Meanwhile, astronauts in the U.S. segment of the station are reviewing procedures for a trio of spacewalks. The first is set to begin Friday at 7:10 a.m. Spacewalkers Barry Wilmore and Terry Virts will exit the orbital lab to set the stage for a pair of new commercial crew vehicle docking ports to be installed later this year.
Outside the station on Sunday, robotics controllers on the ground maneuvered the Canadarm2 with the Dextre attached to remove and replace a faulty Remote Power Controller Module (RPCM). The RPCM provides backup commanding capability to the port Thermal Radiator Rotating Joint.
For more information about the current crew and the International Space Station, visit: https://www.nasa.gov/station.
An ISS Progress resupply vehicle approaches the International Space Station on April 29, 2011.
NASA Television will provide live coverage of the docking of ISS Progress 58 to the rear port of the International Space Station’s Zvezda service module beginning at 11:30 a.m. EST. Docking is planned for 11:58 a.m.
The cargo craft launched at 6:00 a.m. EST from the Baikonur Cosmodrome in Kazakhstan carrying about three tons of food, fuel, supplies and experiment hardware to the six crew members on the space station.
Watch the docking live on NASA Television or at https://www.nasa.gov/ntv.
The ISS Progress 58 launches on time at 6 a.m. ET from Kazakhstan. Credit: NASA TV
The ISS Progress 58 cargo craft launched at 6:00 a.m. EST (5:00 p.m. Baikonur local time) from the Baikonur Cosmodrome in Kazakhstan. Less than 10 minutes later, the capsule reached its preliminary orbit and deployed its solar arrays and navigational antennas as planned.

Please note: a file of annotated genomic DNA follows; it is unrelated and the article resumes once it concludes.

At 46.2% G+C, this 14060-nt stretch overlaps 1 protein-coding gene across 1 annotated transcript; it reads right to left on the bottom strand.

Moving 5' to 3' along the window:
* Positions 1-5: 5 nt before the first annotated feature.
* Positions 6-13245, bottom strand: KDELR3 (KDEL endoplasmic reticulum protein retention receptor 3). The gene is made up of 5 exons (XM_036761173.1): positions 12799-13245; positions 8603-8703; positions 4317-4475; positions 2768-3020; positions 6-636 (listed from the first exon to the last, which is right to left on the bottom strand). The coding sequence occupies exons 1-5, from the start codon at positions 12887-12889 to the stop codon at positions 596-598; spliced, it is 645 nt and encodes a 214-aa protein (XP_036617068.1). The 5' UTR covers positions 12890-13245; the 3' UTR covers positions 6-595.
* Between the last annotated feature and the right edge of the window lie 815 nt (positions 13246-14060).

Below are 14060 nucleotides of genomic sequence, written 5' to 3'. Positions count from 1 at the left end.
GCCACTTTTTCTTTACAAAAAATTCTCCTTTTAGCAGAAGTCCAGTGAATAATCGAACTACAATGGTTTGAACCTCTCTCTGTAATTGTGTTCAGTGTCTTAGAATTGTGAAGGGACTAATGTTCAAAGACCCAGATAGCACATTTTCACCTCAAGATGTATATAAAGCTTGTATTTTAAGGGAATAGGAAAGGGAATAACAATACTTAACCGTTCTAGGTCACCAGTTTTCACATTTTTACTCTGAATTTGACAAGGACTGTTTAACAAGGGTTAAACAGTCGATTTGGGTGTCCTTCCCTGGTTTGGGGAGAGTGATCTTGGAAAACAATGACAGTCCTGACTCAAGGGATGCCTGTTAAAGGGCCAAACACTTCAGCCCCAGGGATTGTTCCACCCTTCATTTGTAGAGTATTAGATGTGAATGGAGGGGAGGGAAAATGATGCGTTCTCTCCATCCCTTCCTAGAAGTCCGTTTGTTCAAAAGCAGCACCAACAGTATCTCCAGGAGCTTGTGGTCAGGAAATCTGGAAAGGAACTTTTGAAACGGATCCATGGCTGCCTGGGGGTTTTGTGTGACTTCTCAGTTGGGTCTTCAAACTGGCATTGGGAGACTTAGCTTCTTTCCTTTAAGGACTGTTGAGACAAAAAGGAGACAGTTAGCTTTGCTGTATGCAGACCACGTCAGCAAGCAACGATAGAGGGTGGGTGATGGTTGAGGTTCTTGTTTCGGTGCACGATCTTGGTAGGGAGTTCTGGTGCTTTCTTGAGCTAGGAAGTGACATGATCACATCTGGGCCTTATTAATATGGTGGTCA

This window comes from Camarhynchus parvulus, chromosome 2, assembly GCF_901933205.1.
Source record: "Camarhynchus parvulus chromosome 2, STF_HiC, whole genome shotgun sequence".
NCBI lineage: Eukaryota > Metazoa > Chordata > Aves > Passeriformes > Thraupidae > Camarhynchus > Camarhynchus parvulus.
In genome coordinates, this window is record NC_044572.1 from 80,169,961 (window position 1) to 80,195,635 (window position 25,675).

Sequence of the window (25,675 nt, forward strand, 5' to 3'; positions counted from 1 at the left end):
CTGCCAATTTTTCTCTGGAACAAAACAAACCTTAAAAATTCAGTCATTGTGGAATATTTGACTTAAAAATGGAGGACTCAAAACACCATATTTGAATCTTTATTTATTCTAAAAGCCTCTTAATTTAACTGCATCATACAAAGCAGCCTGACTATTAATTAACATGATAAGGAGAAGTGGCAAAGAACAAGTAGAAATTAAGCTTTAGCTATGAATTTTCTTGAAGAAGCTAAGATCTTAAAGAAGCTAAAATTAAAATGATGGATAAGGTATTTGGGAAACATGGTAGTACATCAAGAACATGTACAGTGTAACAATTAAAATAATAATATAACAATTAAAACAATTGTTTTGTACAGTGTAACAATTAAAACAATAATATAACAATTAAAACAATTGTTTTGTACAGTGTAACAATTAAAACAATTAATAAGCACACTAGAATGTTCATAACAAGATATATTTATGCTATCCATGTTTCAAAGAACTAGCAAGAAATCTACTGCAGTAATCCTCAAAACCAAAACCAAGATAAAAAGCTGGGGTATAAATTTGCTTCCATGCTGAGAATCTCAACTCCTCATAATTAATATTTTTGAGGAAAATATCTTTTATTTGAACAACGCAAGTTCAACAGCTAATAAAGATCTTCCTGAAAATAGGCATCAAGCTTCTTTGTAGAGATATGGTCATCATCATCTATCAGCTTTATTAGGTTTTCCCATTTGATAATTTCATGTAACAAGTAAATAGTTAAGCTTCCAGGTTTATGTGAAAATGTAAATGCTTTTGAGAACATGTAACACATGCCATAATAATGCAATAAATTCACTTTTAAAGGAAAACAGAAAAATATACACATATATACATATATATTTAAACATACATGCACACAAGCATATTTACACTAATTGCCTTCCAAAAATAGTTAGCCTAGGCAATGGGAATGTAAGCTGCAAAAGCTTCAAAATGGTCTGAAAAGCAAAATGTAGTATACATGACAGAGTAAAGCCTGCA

At the time of launch, the space station was traveling over southern Russia near the Mongolian border.
The Progress space freighter is scheduled to rendezvous with the space station at 11:58 a.m. NASA TV coverage will begin at 11:30 a.m. at https://www.nasa.gov/nasatv.
JSC2011-E-056983 (21 June 2011) — The Progress 43 spacecraft launches from the Baikonur Cosmodrome in Kazakhstan, headed for the International Space Station. Photo credit: NASA
NASA Television will provide live coverage of the launch of a Russian Progress spacecraft from the Baikonur Cosmodrome in Kazakhstan to dock to the aft port of the Zvezda service module on the International Space Station beginning at 5:45 a.m. EST. Launch of ISS Progress 58 cargo spacecraft is planned for 6:00 a.m. (5:00 p.m. Baikonur local time).
The new Progress is carrying more than three tons of food, fuel and supplies to the station including 1,940 pounds of propellant, 110 pounds of oxygen, 926 pounds of water and 3,333 pounds of spare parts and experiment hardware.
Progress 58 will make its four-orbit, six-hour trip to the space station and dock at about 11:58 a.m.